England cricket’s hero debutant Ollie Robinson’s historic racist and sexist tweets emerge during his first Test at Lord’s, mocking Asians and Muslims in a series of messages from when he was 18
- Ollie Robinson made his England Test debut against New Zealand on Wednesday
- Bowler impressed and took wickets but controversy swirled off the pitch
- Historic racist and sexist tweets from his account have been circulating
- One read: ‘Not going to lie, a lot of girls need to learn the art of class’
A number of racist and sexist historic messages resurfaced from the Twitter account of England cricket’s debutant, Ollie Robinson, while he was starring at Lord’s.
The bowler, who made a flying start to life in England’s Test team against New Zealand on Wednesday, is now under scrutiny for Tweets shared back in 2012 when he was 18.
One read: ‘My new muslim friend is the bomb #wheeyyyyy’. Another went: ‘Not going to lie a lot of girls need to learn the art of class.’
Ollie Robinson is in hot water after a number of racist and sexist tweets were unearthed
He also wrote: ‘Females who play video games actually tend to have more sex & be happier with their relationships, than the girls who don’t.’
The tweets put both Robinson and the ECB in an uncomfortable position, particularly as the players sent an anti-discrimination message prior to the start of play at Lord’s.
They wore black t-shirts designed to show their collective stance against discrimination in what was labelled a ‘Moment of Unity’.
On the pitch, the 27-year-old impressed with the first wicket of the summer, bowling Tom Latham, before removing Ross Taylor lbw.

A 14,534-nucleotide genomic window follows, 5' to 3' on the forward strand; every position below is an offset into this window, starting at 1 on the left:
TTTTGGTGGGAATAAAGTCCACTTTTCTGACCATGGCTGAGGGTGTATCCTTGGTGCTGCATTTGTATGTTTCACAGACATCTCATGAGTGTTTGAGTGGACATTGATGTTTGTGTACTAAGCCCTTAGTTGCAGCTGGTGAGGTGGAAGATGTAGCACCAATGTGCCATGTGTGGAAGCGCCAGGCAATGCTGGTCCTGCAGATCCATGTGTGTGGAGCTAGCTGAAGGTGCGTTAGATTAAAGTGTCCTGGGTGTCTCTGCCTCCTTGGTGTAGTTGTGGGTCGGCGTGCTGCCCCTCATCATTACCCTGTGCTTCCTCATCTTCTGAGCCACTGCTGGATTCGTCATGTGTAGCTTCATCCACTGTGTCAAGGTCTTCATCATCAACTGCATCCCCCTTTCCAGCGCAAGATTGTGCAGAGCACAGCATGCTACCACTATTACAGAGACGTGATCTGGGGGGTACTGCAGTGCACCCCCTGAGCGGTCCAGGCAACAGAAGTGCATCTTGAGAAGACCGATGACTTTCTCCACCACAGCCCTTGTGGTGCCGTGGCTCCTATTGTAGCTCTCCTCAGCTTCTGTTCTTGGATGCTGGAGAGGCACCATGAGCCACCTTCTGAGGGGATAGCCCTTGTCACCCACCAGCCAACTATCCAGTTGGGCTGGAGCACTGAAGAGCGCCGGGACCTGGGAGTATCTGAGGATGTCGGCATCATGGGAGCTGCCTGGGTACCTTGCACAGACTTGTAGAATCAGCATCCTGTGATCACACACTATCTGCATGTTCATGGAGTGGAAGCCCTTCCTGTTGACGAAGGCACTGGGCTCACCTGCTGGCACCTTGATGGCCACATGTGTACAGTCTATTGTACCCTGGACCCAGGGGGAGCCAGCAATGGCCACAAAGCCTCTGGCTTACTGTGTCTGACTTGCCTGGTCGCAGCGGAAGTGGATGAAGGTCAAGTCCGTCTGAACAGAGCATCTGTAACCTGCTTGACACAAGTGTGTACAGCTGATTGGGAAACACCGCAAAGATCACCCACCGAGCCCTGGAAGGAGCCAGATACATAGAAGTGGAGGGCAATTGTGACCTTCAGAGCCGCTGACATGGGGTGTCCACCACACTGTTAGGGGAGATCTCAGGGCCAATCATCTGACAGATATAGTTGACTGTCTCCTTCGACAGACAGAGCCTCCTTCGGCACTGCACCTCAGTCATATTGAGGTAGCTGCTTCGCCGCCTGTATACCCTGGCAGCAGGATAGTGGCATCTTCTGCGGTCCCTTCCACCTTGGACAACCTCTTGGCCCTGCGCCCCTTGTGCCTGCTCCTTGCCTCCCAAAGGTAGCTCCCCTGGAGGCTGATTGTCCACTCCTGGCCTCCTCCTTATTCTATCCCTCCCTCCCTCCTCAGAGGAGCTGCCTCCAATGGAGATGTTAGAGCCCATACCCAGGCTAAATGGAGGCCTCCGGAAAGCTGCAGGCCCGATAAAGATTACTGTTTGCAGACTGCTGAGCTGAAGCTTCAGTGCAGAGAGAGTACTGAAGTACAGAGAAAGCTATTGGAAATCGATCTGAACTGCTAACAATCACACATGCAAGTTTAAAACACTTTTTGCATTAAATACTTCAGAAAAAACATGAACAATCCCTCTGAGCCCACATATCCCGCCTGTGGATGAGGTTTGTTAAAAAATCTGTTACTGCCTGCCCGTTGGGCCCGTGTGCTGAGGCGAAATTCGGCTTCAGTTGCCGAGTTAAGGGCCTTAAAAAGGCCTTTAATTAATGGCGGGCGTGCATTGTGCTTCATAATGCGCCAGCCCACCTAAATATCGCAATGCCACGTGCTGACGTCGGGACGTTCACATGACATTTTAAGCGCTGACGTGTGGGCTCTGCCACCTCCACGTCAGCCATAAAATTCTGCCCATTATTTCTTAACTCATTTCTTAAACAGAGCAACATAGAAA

But controversy swirled around him online with a number of fans discussing his tweets from 2012. The ECB have been approached for comment.
The England bowler was making a successful start to his Test career against New Zealand
When he was 18, Robinson was sacked by Yorkshire and at the time, coach Jason Gillespie said: ‘When a player consistently displays behaviour that isn’t professional, there has to be a point in time when you say, “Look, this isn’t really working, you’re obviously not bothered about playing for the club”.’
In an interview with Sportsmail last week, the new England debutant said: ‘We do expect a lot of our young sportsmen in this country. With cricket and with professional sport, you do miss a lot. You do make a lot of sacrifices that people probably either don’t realise or give much thought to.
‘At that time at Yorkshire, I was young and a bit naive. I was lucky that I got another chance and got to where I am now, but it can be tough for a lot of youngsters. Especially in the era of social media, you can’t put a foot wrong, really.’
Robinson took the wicket of Ross Taylor (lbw) to keep up his momentum at Lord’s
Back in 2015, Craig Overton, who is in the squad for this New Zealand series, allegedly told former Sussex batsman Ashar Zaidi to “go back to your own f*****g country” during a county match.
Umpire Alex Wharf and the batsman at the non-striker’s end, Michael Yardy, both said they heard the comment.
He was charged by the ECB for abusive language ‘that vilifies another on the basis of race or national origin’ and banned for two matches after an accumulation of disciplinary offences. Overton denied making the remark.